21 March 2008

Friday Freakout

Just more miscellany today. I'll return to unpacking the WFH definition over the weekend, but there's so little to do and so much time to do it in.

  • One of the great fictions in the public understanding of defamation law — and, unfortunately, in the community of authors — is that labelling something fiction insulates one from liability for libel. As even Big Overbearing Hollyweed Producers know, that's not true. Actually finding liability may be rare... but it's almost as damaging to have to defend one's fiction in front of a jury.

    I'm very pro-free-speech myself. However, there's a real distinction between actually suppressing speech and allowing consequences for speech. There are no bright-line rules for when the "consequences" act to "chill" free speech, unfortunately; I don't claim I have the answers for that, either. However, presuming that the facts outlines in the judge's detailed ruling on the defendants' motion for summary judgment bear much resemblance to reality, this is precisely the kind of "fiction" that should be scrutinized. It would have taken very, very little more to go from minimal alteration of a real-world event to actual fiction, and L&O is notorious for discouraging its writers from doing so.

  • How much does "free music" cost? The same as the air we breath. The problem is that those costs are extremely indirect — how does one amortize the costs of the Clean Air Act against each breath in an average person's lifetime? Should athletes have a lower, or higher, amortized cost? etc. — and subjective: It is impossible to foresee the impact of a hypothetical piece of art that is not produced because the prospective creator chose a more-remunerative activity instead.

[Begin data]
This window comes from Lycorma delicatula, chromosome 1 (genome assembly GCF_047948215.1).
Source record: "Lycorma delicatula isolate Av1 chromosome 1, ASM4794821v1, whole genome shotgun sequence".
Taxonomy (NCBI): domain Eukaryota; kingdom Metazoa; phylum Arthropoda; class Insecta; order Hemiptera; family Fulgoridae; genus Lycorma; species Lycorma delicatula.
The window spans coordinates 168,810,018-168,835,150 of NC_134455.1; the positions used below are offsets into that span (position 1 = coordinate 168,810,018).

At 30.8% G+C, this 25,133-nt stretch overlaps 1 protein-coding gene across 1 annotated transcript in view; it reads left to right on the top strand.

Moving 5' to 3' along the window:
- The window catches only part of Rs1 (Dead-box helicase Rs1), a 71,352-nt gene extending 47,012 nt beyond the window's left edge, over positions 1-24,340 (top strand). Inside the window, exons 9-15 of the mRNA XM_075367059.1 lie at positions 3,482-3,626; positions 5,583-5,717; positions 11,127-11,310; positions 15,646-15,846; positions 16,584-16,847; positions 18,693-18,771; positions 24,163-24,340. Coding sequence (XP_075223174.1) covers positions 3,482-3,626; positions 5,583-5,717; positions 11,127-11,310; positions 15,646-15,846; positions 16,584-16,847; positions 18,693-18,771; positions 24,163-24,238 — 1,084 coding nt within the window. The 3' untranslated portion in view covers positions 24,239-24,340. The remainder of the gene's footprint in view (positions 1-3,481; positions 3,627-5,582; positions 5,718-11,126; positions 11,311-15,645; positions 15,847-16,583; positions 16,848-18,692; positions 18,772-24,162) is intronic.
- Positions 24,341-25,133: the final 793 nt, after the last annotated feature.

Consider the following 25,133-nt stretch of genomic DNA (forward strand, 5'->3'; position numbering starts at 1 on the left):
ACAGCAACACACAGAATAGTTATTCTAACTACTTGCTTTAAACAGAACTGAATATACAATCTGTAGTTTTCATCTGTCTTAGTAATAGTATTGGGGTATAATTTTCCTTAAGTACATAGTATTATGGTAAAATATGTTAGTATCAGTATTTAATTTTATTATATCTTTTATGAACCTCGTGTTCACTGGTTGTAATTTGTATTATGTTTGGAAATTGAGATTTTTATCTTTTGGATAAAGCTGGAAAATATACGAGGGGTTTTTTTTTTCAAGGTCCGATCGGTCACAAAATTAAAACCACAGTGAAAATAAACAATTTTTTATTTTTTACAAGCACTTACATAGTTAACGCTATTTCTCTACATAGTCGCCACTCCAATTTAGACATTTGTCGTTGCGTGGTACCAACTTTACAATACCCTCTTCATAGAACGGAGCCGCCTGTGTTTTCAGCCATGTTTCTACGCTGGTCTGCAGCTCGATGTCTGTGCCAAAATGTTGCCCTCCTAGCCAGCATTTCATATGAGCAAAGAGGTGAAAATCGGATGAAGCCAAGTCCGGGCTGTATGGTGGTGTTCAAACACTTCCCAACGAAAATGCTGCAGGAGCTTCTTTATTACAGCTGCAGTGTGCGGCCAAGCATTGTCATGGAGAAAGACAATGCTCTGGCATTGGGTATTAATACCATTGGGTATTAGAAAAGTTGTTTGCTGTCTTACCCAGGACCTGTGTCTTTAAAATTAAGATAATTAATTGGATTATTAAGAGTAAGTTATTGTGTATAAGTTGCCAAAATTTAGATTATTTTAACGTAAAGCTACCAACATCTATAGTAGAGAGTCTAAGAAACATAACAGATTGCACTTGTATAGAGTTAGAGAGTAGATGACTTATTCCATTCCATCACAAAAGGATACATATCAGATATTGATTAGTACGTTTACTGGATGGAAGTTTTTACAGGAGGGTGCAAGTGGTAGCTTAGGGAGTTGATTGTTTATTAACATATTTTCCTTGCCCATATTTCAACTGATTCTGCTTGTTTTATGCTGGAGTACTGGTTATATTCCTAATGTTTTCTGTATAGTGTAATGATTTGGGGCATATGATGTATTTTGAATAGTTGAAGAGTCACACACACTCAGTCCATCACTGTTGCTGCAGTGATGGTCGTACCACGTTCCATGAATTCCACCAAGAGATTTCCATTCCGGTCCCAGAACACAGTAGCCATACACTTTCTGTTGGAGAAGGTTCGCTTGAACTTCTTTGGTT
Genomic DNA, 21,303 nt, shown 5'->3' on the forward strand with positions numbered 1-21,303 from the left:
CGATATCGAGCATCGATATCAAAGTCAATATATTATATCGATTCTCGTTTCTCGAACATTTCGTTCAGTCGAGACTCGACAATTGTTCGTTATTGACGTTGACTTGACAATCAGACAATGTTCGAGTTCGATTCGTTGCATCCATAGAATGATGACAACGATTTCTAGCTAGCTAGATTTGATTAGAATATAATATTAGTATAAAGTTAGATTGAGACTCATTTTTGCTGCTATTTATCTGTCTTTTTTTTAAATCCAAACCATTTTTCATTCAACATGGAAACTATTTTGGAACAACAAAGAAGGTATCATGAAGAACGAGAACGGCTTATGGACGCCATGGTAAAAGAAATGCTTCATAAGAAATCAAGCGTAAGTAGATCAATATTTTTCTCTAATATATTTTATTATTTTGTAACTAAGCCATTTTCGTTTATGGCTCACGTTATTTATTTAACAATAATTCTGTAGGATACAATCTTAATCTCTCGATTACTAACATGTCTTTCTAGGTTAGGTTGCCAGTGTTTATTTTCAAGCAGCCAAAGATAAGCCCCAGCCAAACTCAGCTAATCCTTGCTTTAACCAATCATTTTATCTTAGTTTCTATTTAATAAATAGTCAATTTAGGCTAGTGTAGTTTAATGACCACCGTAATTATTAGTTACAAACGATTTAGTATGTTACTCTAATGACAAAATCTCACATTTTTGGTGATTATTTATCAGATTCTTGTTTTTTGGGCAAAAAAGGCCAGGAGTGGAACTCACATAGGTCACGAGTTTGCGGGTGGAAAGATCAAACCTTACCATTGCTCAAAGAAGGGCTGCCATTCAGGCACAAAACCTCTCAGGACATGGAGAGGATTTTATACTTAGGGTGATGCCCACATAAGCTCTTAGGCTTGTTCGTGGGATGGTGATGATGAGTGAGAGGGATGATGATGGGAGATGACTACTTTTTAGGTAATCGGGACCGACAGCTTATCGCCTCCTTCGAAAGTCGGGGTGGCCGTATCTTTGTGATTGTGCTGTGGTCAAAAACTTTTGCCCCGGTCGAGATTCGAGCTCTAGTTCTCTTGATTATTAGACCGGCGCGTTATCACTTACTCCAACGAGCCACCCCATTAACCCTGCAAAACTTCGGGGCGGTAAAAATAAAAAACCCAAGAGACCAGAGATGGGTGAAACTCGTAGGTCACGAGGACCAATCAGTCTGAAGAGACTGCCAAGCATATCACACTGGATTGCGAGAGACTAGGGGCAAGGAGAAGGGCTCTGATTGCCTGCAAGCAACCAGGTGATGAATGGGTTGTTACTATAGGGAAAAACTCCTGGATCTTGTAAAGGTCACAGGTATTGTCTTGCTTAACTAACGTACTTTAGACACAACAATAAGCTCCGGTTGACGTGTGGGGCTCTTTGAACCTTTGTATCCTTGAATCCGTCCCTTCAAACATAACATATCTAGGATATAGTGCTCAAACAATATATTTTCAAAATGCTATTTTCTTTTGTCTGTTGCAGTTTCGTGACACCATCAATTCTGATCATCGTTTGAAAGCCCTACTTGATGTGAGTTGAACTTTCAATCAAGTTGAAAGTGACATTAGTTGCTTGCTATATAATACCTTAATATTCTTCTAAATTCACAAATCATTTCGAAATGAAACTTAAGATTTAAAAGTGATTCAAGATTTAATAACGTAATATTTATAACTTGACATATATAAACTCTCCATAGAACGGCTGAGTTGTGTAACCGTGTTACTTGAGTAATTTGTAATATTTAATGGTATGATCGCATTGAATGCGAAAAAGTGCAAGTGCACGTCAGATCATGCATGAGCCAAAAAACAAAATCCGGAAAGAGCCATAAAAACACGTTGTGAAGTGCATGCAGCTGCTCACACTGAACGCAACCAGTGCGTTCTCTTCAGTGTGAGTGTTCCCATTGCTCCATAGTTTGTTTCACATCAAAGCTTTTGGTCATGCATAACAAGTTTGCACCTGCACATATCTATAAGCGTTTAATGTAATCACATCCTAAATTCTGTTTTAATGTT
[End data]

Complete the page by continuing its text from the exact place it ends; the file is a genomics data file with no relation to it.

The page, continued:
• Congratulations to all of the Hugo nominees for 2008, to be awarded late summer in Denver. As usual, it's a disturbingly parochial list, with one glaring exception: Michael Chabon's nomination for The Yiddish Policeman's Union in the "best novel" category. But that's a rant for another time... probably made during halftime of the March Madness TV sports-a-thon coming over the weekend.
  • Gee. What a surprise. There's yet another possible sale of Borders being mooted. By my count, this is the sixth substantial rumor in the last decade characterizing potential changes in the Borders ownership structure as a "sale." Some day, the morons who spread these rumors are going to have to sit down with The Perfesser's eminently readable book on corporations and learn to distinguish between the "sale" of a corporation and everything else that can happen to a corporation. I don't expect it in my lifetime.
  • Last, and far from least: The Inscrutable Design folks scored perhaps the ultimate "own goal" in their pre-release screenings of Expelled, the intellectually dishonest pro-ID screed hosted by Ben Stein. One of the scientists interviewed for (and whose views are most probably distorted and ridiculed in) the film was expelled from a screening last night. It was quite personal, based on the producer — who appears to have been present — recognizing that that PZ Myers guy is a pretty ardent atheist with a pretty popular blog. That's bad enough, but subtly so, and just represents giving away a stoppage-time free kick just outside the penalty area when David Beckham is on the other team. It gets better, though: The producer allowed Professor Myers' wife, child, and guest to see the screening nonetheless. His guest was Richard Dawkins, who is also interviewed for the film... and is as close to the antichrist as is possible for this particular brand of nutcase so-called "christians." If I hadn't been so full of muscle relaxants when I saw this item last night, I would have been ROFLMAO.